SEQanswers

Go Back   SEQanswers > Applications Forums > Metagenomics



Similar Threads
Thread Thread Starter Forum Replies Last Post
PubMed: Functional metagenomics to mine the human gut microbiome for dietary fiber ca Newsbot! Literature Watch 0 09-16-2010 04:30 AM

Reply
 
Thread Tools
Old 06-13-2016, 11:37 PM   #1
bloosnail
Member
 
Location: Pittsburgh

Join Date: Jul 2015
Posts: 17
Default Question about whole genome metagenomics for the microbiome?

Hello,

Thank you for taking the time to read my post. I currently have whole genome metagenomic data taken from the eye, with the reads being a mix of human DNA and a number of different bacterial species' DNA. With the reads being paired-end, I am wondering if it can be that two reads from a pair can be from the genome of two different organisms, thus making the paired-end alignment invalid with the reads being able to be aligned as single-ended? I tried doing alignment with Bowtie2, which has an option to look for single-ended alignments after paired-end alignments fail -- when I looked at the unique read IDs that were mapped, there was a fairly large increase (~30% or so), which is a good amount larger than I expected, based on past sequencing projects I've worked with.

When trimming the reads for quality, I am trying to decide the parameters for removing pairs where one read may have many bases removed, whether to keep these reads as single-ended, etc. Any help is greatly appreciated.
bloosnail is offline   Reply With Quote
Old 06-14-2016, 07:47 AM   #2
fanli
Senior Member
 
Location: California

Join Date: Jul 2014
Posts: 196
Default

That is a fairly substantial portion of single read alignments. What does your FastQC output look like? Generally read 1 has slightly higher quality than read 2, so I wonder if most of your "additional" mapping comes from one read versus the other.

Just my 2 cents, but for removing human DNA I take the conservative approach of removing all read pairs in which either of the reads maps to human in any fashion. Note that bowtie2's --al-conc arguments don't support this.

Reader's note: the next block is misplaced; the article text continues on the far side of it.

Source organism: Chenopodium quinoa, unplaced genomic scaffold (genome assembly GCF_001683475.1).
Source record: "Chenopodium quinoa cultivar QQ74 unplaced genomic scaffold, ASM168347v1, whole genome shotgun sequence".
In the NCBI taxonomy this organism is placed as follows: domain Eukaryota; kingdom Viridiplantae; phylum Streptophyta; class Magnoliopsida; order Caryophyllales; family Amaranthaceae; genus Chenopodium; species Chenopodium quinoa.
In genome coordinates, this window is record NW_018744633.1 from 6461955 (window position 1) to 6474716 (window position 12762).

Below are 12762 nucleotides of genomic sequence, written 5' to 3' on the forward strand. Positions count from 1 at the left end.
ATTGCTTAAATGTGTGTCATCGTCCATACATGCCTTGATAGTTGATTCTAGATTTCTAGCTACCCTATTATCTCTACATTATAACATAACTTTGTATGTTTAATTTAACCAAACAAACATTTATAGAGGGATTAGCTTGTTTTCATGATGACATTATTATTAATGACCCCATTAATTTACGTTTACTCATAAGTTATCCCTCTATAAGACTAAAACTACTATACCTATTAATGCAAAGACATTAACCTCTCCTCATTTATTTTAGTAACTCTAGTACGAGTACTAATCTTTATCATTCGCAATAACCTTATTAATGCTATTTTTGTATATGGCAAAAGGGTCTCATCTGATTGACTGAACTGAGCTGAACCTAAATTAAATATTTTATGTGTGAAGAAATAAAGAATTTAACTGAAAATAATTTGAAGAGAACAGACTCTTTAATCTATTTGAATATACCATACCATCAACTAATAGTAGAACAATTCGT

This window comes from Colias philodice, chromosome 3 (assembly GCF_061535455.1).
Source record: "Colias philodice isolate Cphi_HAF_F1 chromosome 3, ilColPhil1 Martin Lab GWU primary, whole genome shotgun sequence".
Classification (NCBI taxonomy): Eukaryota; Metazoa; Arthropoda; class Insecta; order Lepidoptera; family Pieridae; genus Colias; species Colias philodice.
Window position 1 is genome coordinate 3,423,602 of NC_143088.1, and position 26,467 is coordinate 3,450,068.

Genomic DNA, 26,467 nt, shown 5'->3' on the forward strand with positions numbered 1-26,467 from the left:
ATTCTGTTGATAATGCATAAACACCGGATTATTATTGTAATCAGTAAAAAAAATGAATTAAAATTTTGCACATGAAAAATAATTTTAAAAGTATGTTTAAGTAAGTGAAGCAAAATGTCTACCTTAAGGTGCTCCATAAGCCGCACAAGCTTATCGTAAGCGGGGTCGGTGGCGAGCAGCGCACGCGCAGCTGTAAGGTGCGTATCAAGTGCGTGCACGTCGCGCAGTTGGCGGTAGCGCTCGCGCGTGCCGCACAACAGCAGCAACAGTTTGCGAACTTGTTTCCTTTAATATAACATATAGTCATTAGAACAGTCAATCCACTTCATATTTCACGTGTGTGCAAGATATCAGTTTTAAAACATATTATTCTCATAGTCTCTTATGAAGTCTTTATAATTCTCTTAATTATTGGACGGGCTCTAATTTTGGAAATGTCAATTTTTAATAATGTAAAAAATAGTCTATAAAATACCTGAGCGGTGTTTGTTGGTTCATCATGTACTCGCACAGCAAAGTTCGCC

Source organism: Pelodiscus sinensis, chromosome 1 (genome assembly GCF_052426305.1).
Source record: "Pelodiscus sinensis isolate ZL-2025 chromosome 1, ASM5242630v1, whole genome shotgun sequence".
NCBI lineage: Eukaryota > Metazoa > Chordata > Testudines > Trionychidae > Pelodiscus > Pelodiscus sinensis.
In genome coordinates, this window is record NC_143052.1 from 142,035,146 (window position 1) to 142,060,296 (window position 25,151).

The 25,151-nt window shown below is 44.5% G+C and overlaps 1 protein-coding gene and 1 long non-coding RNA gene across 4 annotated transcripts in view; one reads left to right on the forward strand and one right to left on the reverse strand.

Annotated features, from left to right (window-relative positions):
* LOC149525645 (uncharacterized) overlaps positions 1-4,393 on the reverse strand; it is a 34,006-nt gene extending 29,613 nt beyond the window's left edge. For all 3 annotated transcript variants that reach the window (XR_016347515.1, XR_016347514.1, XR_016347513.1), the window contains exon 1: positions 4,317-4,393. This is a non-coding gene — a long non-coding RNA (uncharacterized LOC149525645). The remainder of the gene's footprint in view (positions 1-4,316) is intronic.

fanli is offline   Reply With Quote
Old 06-14-2016, 09:49 AM   #3
GenoMax
Senior Member
 
Location: East Coast USA

Join Date: Feb 2008
Posts: 6,550
Default

@bloosnail: I am going to suggest that you try bbsplit.sh from BBMap to separate the human reads from the others before doing any additional analysis.

Chances of two ends of a fragment coming from two different organisms are not great/logical.
GenoMax is offline   Reply With Quote
Old 06-14-2016, 11:42 AM   #4
bloosnail
Member
 
Location: Pittsburgh

Join Date: Jul 2015
Posts: 17
Default

@fanli, I was unaware that the first read in a pair generally has better quality, thank you for pointing that out. I have run FastQC and it appears that in general the first reads have much better quality than the second, although neither passes the per base sequence quality test -- possibly because of the longish read lengths of 125 bp. Below are a couple of the graphics (sorry I tried to upload the images directly and it didn't seem to work):

First reads
https://gyazo.com/5a7316f1aa3af931794f1feeea74539b

Second reads
https://gyazo.com/d0db3ac387f7777dbad0ed8bb74056b4

@GenoMax, thank you for your suggestion, I forgot to mention that I have run a software called BMTagger (https://www.westgrid.ca/support/software/bmtagger) to remove human reads. I think you are right though, it does seem unlikely that reads from a pair would map to different organisms, or would have a major effect on overall mapping.
bloosnail is offline   Reply With Quote
Old 06-14-2016, 11:53 AM   #5
fanli
Senior Member
 
Location: California

Join Date: Jul 2014
Posts: 196
Default

Yikes, those quality scores aren't great. My guess is that a lot of the single-end alignments you're getting are because you have a fairly high error rate. This might be problematic if you are going to do de novo assembly of your metagenomes.

This is just my opinion, but I would recommend BWA or Bowtie mapping in place of BMTagger.
fanli is offline   Reply With Quote